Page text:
CSS Reference Data Type


The <ratio> CSS data type represents a ratio. A ratio is a statement of how two numbers compare. It is a comparison of the size of one number to the size of another number. All of the lines below are different ways of stating the same ratio.

2 to 3

In CSS, only the first of the above ratio notations is valid. So a ratio in CSS is expressed by a strictly positive <integer> followed by a slash (‘/’, Unicode U+002F SOLIDUS) and a second strictly positive <integer>. There may be spaces before and after the slash. For example, both 2/3 and 2 / 3 are valid values.

A ratio is used in CSS media queries to describe the aspect ratio of the targeted display area of the output device. The aspect ratio of a device is the ratio of horizontal pixels (first term) to vertical pixels (second term).

Trivia and Notes

The two most common aspect ratios in home video are 4:3 (or standard) and 16:9 (or wide screen). Most older TVs and computer monitors have the 4:3 ratio. The 16:9 ratio is the native aspect ratio for most HDTV programming.

Standard 4/3 ratio screen vs. wide-screen 16/9 ratio screen

Content suitable for wide screens would be “squished” if viewed on a standard screen, and the standard screen content would be stretched on a wide-screen display.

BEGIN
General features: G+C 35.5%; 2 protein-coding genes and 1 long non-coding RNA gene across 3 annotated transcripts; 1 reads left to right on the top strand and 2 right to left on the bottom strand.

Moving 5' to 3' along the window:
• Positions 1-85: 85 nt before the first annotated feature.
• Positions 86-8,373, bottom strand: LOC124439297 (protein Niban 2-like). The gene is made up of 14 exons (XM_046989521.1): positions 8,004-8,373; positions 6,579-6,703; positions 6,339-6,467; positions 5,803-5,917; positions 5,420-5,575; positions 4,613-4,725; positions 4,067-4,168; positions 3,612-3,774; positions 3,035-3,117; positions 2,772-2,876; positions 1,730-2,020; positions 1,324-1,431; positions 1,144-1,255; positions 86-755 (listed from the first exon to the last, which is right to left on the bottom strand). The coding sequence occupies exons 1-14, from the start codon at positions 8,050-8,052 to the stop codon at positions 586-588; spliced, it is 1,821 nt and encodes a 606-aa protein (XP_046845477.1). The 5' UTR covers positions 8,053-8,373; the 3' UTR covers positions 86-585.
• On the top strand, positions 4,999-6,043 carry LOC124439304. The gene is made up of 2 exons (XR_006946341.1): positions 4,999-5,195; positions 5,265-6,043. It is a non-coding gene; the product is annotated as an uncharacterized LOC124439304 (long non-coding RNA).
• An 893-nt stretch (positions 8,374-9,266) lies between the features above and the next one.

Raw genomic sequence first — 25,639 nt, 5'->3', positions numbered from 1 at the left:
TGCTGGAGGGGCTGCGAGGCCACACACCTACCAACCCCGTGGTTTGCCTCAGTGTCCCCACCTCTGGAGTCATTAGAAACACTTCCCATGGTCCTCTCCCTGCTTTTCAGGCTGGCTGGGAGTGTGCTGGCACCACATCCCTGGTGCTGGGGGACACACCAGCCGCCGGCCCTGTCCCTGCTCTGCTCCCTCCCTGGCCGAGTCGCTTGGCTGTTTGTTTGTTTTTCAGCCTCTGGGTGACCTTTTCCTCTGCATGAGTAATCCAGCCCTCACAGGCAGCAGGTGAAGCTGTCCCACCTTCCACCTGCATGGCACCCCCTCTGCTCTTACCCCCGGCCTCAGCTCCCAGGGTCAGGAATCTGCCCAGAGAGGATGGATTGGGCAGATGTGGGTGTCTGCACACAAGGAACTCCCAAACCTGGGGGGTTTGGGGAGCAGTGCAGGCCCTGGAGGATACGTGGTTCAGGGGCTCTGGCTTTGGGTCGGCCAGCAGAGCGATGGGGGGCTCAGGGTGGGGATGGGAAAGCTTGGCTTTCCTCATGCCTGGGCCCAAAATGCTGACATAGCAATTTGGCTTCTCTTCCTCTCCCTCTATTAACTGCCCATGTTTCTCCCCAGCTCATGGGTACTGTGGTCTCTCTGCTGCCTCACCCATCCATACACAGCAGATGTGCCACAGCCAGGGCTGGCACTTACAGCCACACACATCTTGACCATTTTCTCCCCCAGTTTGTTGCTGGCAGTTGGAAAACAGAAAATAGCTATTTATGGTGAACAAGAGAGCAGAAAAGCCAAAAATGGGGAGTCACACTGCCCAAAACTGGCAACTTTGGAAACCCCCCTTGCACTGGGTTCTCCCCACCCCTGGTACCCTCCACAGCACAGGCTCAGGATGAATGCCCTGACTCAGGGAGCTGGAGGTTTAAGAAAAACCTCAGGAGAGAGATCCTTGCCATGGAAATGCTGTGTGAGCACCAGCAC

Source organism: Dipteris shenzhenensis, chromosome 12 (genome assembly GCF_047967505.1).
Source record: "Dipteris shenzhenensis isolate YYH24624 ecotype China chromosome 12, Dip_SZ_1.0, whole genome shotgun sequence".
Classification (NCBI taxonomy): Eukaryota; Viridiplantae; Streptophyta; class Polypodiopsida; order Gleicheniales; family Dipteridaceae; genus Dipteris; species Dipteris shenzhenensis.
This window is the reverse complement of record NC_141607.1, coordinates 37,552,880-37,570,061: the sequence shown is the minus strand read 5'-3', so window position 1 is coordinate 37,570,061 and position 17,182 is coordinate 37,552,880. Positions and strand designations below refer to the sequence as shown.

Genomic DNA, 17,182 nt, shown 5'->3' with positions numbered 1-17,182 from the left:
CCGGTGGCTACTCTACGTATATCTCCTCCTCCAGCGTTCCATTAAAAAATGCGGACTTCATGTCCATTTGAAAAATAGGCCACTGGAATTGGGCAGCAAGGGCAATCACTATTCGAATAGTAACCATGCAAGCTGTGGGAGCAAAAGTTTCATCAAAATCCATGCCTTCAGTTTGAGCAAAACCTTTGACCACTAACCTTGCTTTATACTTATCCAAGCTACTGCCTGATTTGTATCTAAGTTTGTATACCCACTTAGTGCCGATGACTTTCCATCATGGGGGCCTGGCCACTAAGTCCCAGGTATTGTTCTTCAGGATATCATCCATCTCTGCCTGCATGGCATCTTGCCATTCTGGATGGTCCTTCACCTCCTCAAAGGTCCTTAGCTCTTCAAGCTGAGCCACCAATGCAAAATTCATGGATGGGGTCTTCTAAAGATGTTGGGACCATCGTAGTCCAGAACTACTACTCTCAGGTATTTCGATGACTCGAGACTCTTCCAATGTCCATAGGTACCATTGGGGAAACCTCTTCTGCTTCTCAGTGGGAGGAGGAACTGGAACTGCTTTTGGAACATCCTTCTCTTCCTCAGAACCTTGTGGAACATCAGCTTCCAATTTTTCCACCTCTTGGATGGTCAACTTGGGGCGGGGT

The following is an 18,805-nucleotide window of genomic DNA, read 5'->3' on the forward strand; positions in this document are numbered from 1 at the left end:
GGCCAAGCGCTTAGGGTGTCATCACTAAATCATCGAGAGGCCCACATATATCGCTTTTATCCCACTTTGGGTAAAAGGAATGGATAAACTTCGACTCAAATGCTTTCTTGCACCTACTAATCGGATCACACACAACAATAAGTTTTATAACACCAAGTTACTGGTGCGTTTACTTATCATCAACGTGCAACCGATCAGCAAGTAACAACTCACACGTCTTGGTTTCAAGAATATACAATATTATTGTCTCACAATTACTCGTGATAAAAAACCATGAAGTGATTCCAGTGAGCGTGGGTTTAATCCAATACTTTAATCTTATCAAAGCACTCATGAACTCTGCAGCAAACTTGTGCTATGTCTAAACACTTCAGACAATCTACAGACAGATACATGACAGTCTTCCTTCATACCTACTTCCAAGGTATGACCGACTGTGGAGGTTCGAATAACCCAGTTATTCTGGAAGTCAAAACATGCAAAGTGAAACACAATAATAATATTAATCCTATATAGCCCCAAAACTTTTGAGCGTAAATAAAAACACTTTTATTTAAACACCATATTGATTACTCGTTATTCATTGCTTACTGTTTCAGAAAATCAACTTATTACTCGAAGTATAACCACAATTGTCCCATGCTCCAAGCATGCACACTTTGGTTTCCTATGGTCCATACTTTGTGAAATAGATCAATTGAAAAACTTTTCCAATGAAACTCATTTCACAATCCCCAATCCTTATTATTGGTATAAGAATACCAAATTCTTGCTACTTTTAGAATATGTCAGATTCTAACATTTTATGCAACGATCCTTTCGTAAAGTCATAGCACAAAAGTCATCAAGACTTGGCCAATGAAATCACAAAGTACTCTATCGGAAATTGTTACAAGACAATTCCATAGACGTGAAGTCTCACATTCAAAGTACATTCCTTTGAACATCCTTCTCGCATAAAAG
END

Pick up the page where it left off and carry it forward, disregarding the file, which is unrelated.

If a screen device with square pixels has 1280 horizontal pixels and 720 vertical pixels (commonly referred to as “16:9” or wide-screen displays), the following Media Queries will all match the device:

@media screen and (device-aspect-ratio: 16/9) { … }

@media screen and (device-aspect-ratio: 32/18) { … }

@media screen and (device-aspect-ratio: 1280/720) { … }

@media screen and (device-aspect-ratio: 2560/1440) { … }

Browser Support

Ratio values are supported in all major browsers: Chrome, Firefox, Safari, Opera, and on Android and iOS. In Internet Explorer, support starts from version 9.

Written by . Last updated February 4, 2015 at 4:57 pm by Manoela Ilic.

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